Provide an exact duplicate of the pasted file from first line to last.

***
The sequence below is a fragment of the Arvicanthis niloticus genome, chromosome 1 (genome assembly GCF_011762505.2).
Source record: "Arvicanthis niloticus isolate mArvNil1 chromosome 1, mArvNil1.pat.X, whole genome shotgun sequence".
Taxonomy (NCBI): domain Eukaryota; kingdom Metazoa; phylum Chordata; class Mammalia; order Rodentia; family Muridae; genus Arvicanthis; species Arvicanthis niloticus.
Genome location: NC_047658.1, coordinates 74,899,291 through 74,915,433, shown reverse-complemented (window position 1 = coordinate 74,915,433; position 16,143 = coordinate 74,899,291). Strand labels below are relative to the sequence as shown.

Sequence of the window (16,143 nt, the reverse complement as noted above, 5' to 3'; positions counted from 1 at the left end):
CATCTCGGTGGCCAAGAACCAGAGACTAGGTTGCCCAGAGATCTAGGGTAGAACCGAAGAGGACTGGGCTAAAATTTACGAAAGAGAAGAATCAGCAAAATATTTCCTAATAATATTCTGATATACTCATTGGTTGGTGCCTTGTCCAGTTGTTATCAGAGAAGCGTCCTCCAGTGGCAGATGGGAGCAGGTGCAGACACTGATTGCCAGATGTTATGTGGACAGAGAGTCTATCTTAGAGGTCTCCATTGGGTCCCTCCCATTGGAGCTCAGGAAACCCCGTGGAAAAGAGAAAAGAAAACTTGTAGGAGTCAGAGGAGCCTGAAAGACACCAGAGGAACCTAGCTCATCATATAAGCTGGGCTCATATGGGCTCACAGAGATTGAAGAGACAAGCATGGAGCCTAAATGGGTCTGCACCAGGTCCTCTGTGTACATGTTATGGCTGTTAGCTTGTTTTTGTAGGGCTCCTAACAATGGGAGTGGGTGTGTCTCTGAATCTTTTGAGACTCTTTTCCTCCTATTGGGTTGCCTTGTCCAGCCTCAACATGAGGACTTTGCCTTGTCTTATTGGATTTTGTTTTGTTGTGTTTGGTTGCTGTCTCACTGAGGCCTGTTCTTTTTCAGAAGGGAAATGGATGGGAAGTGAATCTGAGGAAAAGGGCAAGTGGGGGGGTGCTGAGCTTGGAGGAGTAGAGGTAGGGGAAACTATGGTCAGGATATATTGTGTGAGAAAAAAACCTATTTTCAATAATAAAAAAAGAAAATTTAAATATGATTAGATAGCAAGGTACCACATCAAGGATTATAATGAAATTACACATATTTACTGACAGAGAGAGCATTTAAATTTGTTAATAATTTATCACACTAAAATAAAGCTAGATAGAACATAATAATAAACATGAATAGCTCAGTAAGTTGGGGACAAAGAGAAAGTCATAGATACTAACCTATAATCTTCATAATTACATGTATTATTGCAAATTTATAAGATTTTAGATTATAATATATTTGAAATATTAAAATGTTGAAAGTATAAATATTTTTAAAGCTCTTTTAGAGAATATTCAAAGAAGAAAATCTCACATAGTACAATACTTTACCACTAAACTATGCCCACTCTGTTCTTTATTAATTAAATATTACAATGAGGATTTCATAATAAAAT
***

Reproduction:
The sequence below is a fragment of the Arvicanthis niloticus genome, chromosome 1 (genome assembly GCF_011762505.2).
Source record: "Arvicanthis niloticus isolate mArvNil1 chromosome 1, mArvNil1.pat.X, whole genome shotgun sequence".
Taxonomy (NCBI): domain Eukaryota; kingdom Metazoa; phylum Chordata; class Mammalia; order Rodentia; family Muridae; genus Arvicanthis; species Arvicanthis niloticus.
Genome location: NC_047658.1, coordinates 74,899,291 through 74,915,433, shown reverse-complemented (window position 1 = coordinate 74,915,433; position 16,143 = coordinate 74,899,291). Strand labels below are relative to the sequence as shown.

Sequence of the window (16,143 nt, the reverse complement as noted above, 5' to 3'; positions counted from 1 at the left end):
CATCTCGGTGGCCAAGAACCAGAGACTAGGTTGCCCAGAGATCTAGGGTAGAACCGAAGAGGACTGGGCTAAAATTTACGAAAGAGAAGAATCAGCAAAATATTTCCTAATAATATTCTGATATACTCATTGGTTGGTGCCTTGTCCAGTTGTTATCAGAGAAGCGTCCTCCAGTGGCAGATGGGAGCAGGTGCAGACACTGATTGCCAGATGTTATGTGGACAGAGAGTCTATCTTAGAGGTCTCCATTGGGTCCCTCCCATTGGAGCTCAGGAAACCCCGTGGAAAAGAGAAAAGAAAACTTGTAGGAGTCAGAGGAGCCTGAAAGACACCAGAGGAACCTAGCTCATCATATAAGCTGGGCTCATATGGGCTCACAGAGATTGAAGAGACAAGCATGGAGCCTAAATGGGTCTGCACCAGGTCCTCTGTGTACATGTTATGGCTGTTAGCTTGTTTTTGTAGGGCTCCTAACAATGGGAGTGGGTGTGTCTCTGAATCTTTTGAGACTCTTTTCCTCCTATTGGGTTGCCTTGTCCAGCCTCAACATGAGGACTTTGCCTTGTCTTATTGGATTTTGTTTTGTTGTGTTTGGTTGCTGTCTCACTGAGGCCTGTTCTTTTTCAGAAGGGAAATGGATGGGAAGTGAATCTGAGGAAAAGGGCAAGTGGGGGGGTGCTGAGCTTGGAGGAGTAGAGGTAGGGGAAACTATGGTCAGGATATATTGTGTGAGAAAAAAACCTATTTTCAATAATAAAAAAAGAAAATTTAAATATGATTAGATAGCAAGGTACCACATCAAGGATTATAATGAAATTACACATATTTACTGACAGAGAGAGCATTTAAATTTGTTAATAATTTATCACACTAAAATAAAGCTAGATAGAACATAATAATAAACATGAATAGCTCAGTAAGTTGGGGACAAAGAGAAAGTCATAGATACTAACCTATAATCTTCATAATTACATGTATTATTGCAAATTTATAAGATTTTAGATTATAATATATTTGAAATATTAAAATGTTGAAAGTATAAATATTTTTAAAGCTCTTTTAGAGAATATTCAAAGAAGAAAATCTCACATAGTACAATACTTTACCACTAAACTATGCCCACTCTGTTCTTTATTAATTAAATATTACAATGAGGATTTCATAATAAAAT